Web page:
Many books on this list are more popular because of the movie version, but this one needs the respect of the writing to be appreciated.  Ellroy writes with a unique style of giving you snippets without indulging you with all the facts.  Some writers tend to oversell the story, but Ellroy is just the opposite.  If you feel like you missed something, just keep reading and you’ll catch on eventually.  No matter where you are in this story, you’re going to enjoy the ride.

Into Thin Air—Jon Krakauer
Yes, this is nonfiction and therefore not considered a thriller.  However, this book told one of the most spellbinding stories I’d ever read.  The fact that it was a true story written by someone who actually summited Mt. Everest, makes it completely enthralling.  Krakauer follows a team of enthusiastic, yet inexperienced climbers as they battle ferocious hurricane winds, altitude illness and minus 70-degree temperatures.  Krakauer’s prose is powerful and honest and rips at your gut as confused climbers suffering from oxygen deprivation decide to sit down and pull off their clothes in uninhabitable conditions, expediting their demise.  Truly a mind-blowing ride.

Be Cool—Elmore Leonard
This guy is my all-time favorite authorUntil I read Glitz in the early ‘80s, I had no idea that dialogue could be so gritty.  It hadn’t dawned on me that certain seedy characters spoke in slang and didn’t speak in full sentences. Be Cool is the sequel to Get Shorty, which was also a great book, but there are some memorable scenes in this one that takes it over the top.  I’ve spent half my writing career trying to create a character as clever as Chili Palmer.  If only.   

Tuesday, August 1, 2017


It was the late 90’s and I’d received some critical acclaim for my short stories.  I felt like I’d proven myself as a writer and now it was time to take on the novel.  Now, what kind of book was I going to write?  Clue, I wanted to write something that I’d like to read.  I’ve always been a fan of thrillers.  It started way back with my penchant for Raymond Chandler’s mysteries.  His wise guy, Phillip Marlowe, character had me glued to the page.  I will never forget some of the lines Chandler wrote: “She had a voice like an angel and a body that would make a Priest kick a hole through a stained-glass window.”  Classic. 

So, naturally when it was time to create my protagonist, I decided on a law enforcement officer with a witty disposition.  I went back to my youth working in my father’s candy store in Brooklyn.  The characters in that store were full of . . .  well, character.  There was a special type of character who tended to linger around the store most of the day, in shifts.  They were friends of my dad.  They were dark-skinned, dark-haired and had names like Vinny and Joey and Max.  Yeah, the Mafia.  You see my father was Sicilian and because of that, these guys tended to protect the store while my father was gone and I was alone in the store.  I learned something about that dynamic.  Loyalty.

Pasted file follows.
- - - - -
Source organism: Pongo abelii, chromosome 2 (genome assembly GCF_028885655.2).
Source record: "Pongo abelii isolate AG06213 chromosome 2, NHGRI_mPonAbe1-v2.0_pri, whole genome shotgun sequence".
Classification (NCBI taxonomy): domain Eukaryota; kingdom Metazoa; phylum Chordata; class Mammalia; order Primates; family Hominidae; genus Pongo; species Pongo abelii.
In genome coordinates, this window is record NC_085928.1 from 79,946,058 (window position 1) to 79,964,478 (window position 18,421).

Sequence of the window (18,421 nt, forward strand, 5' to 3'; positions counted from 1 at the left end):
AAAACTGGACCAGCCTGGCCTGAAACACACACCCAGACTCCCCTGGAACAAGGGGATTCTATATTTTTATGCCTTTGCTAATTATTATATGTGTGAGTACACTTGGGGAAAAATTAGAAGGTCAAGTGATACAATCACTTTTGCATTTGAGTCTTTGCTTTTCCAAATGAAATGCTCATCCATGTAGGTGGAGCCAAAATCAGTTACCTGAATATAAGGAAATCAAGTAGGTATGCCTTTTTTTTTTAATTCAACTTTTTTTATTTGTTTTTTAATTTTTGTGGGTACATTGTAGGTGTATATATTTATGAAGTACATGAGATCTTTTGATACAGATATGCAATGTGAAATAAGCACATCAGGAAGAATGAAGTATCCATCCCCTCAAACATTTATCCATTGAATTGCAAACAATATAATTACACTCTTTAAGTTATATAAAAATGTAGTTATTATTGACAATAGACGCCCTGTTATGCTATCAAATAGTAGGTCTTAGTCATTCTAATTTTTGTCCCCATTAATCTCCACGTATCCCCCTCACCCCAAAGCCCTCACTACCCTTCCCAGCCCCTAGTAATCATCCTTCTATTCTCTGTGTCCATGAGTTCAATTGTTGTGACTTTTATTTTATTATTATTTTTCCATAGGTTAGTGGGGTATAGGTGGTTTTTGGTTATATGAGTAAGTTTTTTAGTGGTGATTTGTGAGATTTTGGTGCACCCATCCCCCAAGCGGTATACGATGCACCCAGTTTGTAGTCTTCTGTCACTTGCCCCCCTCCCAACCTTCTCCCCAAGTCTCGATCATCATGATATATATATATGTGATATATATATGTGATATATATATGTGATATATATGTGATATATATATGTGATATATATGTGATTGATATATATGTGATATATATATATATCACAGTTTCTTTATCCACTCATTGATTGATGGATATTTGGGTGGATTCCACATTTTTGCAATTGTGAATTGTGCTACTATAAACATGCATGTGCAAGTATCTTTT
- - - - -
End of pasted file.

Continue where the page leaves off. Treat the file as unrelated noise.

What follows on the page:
So, fast forward thirty years, and Nick Bracco was born.  Nick is a Sicilian FBI agent who has a cousin, Tommy, who’s involved in the Mafia.  Tommy ends up being the true wit in these thrillers and I get at least a request a month asking me to write a book with Tommy as the main character.  I had to do tons of research on the FBI and how they operated.  I even interviewed an FBI agent as part of my research.  But Tommy’s character I never had to research.  It seemed I knew at least twenty Tommy’s back in Brooklyn.  

True story, I never had any intention of writing a sequel to A Touch of Deceit.  It wasn’t until I’d sold over 50,000 copies over the first six months that a reader emailed me and asked when the sequel was coming out.  A sequel?  Well, I’m currently working on Nick Bracco #6 and hope to keep going as long as people want to read my stories. 

Writing is hard.  Research can be grueling.  But whenever I hear from happy readers, it makes everything else seem worth it.

Saturday, May 13, 2017


I wanted to title this post, “What is a Published Author,” but changed my mind when I realized there was a deeper issue I wanted to address.  When I received my acceptance notice from Potato Eyes Literary Magazine for my first short story “Saving the World” some twenty years ago, I had never been more excited.  Truth be told, even after selling over 100,000 copies of my Nick Bracco series, that’s still my favorite accomplishment.  And when I sold my stories to Potpourri and Evansville Review and Amazing Journeys and so on, the success gave me a sense of achievement.  It let me know my work was accepted within the literary community.